Twelve students sat in a downtown Phoenix classroom talking among themselves while three Phoenix Symphony musicians set up their instruments and readied to teach a lesson related to music theory at Hope Academy High School.
As the musicians began playing “Winter Wonderland,” the students stopped their conversations to listen.
After the performance, Tessa Gotman Bock, second violin for the Phoenix Symphony, began a lesson — about math. Gotman Bock explained the mathematical order of operations and how it is similar to the composition of a song. The lesson is part of the Phoenix Symphony’s Mind Over Music program, which started in 2015 with the goal of having teachers and Phoenix Symphony musicians collaborate to incorporate music into science, technology, engineering and math (STEM).
After the lecture, the musicians started a hands-on activity with the students. The students were instructed to arrange shuffled pieces of a song into the correct order. The musicians Michael and Dian D’Avanzo, along with Gotman Bock, helped the students along the way.
Since its launch, Mind Over Music has served Phoenix schools at all grade levels with significant low-income student populations. Hope Academy High School only has about 80 students on its campus, which helps create a more personalized learning environment. The musicians participating in Mind Over Music visit the school regularly and develop relationships with the students they teach.
The school is overseen by the Maricopa County Regional School District and has a student body ranging in age from 14 to 21. Hope Academy is an accommodation school, meaning it serves students who may not have a home address, may be without shelter or have been suspended from another public school.
“This whole job has been relationship first,” said Michael D’Avanzo, cellist for the Phoenix Symphony. “The hardest thing is to get the students to get over their skepticism, but they warm up quickly.”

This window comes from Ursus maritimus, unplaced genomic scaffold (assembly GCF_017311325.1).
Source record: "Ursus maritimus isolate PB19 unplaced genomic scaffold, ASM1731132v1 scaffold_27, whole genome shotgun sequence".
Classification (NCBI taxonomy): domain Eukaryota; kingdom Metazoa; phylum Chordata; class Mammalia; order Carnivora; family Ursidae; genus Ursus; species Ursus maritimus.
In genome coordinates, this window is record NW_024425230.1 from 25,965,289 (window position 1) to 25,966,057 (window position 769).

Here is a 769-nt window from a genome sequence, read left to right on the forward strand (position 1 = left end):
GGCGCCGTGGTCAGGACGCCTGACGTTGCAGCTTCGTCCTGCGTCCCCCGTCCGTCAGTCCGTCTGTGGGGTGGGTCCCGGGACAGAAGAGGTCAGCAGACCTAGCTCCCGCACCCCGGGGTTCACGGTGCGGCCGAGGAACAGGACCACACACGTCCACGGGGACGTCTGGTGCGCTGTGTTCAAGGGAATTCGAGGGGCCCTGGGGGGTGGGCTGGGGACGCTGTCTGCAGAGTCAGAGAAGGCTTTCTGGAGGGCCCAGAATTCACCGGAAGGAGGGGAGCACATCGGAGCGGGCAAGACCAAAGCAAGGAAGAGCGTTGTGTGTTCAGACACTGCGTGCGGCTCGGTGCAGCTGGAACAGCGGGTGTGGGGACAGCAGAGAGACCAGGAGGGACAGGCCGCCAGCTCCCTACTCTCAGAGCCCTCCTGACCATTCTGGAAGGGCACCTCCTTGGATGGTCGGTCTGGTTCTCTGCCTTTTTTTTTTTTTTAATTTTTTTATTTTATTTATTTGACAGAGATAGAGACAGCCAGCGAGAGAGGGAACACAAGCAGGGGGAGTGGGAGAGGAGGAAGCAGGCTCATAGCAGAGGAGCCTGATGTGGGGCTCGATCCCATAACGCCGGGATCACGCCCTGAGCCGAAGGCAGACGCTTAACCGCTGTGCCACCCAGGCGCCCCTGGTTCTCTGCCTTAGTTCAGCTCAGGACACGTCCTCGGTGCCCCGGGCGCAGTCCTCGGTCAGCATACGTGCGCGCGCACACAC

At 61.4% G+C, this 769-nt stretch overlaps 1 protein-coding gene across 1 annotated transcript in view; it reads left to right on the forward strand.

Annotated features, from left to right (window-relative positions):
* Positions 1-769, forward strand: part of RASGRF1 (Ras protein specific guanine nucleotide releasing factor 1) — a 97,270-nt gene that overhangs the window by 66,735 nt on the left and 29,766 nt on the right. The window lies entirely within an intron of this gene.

The COVID-19 pandemic greatly affected the ability of musicians participating in Mind Over Music to go to schools and teach. But Valerie Bontrager, the director of education and community engagement for the Phoenix Symphony Association, said the program is regaining its traction and lessons at Hope Academy and the Academies at South Mountain are scheduled for the 2023 spring semester.
Surveys given to students at Hope Academy show that the Mind Over Music program is an overwhelming favorite. The students even made hats for the Phoenix Symphony musicians who teach at their school.
Last year, Season for Sharing raised $1.8 million and distributed it among 164 nonprofit organizations. The Phoenix Symphony’s Mind Over Music program was among those organizations. With the $7,500 grant awarded to them by The Arizona Republic, the Phoenix Symphony is able to pay the participating Mind Over Music musicians to develop and teach lessons and continue building trust with the communities they serve.
Donate to Season for Sharing: sharing.azcentral.com.
Among the other music-centered nonprofits that received Season for Sharing grants last year were:
Rosie’s House: A Music Academy for Children, Phoenix, $7,500: Free afterschool mariachi classes for underserved K-12 students.
Musical Instrument Museum, Phoenix, $7,500: To create a free virtual education program for Maricopa County children who attend under-resourced schools.
Hospice of the Valley, Phoenix, $7,500: To fund the Musical Comfort for Persons Living with Dementia Program.
Ways to give
Fill out the secure, online form at sharing.azcentral.com.
Text “SHARING” to 91-999 and click on the link in the text message.
Go online at facebook.com/seasonforsharing and look for the “DONATE HERE” post.
Clip the coupon on Page 4A of The Arizona Republic, fill it out and mail it to P.O. Box 29250, Phoenix AZ 85038-9250.
Make a donation when you buy tickets to Las Noches de las Luminarias at Desert Botanical Garden. dbg.org.
Where does the money go?
When you give to Season for Sharing, you are helping nonprofits that support education, feed the hungry and help struggling families and older adults. The Republic pays all administrative costs, so 100% of donations go back to the community.
This article originally appeared on Arizona Republic: How Season for Sharing helps low-income children connect with music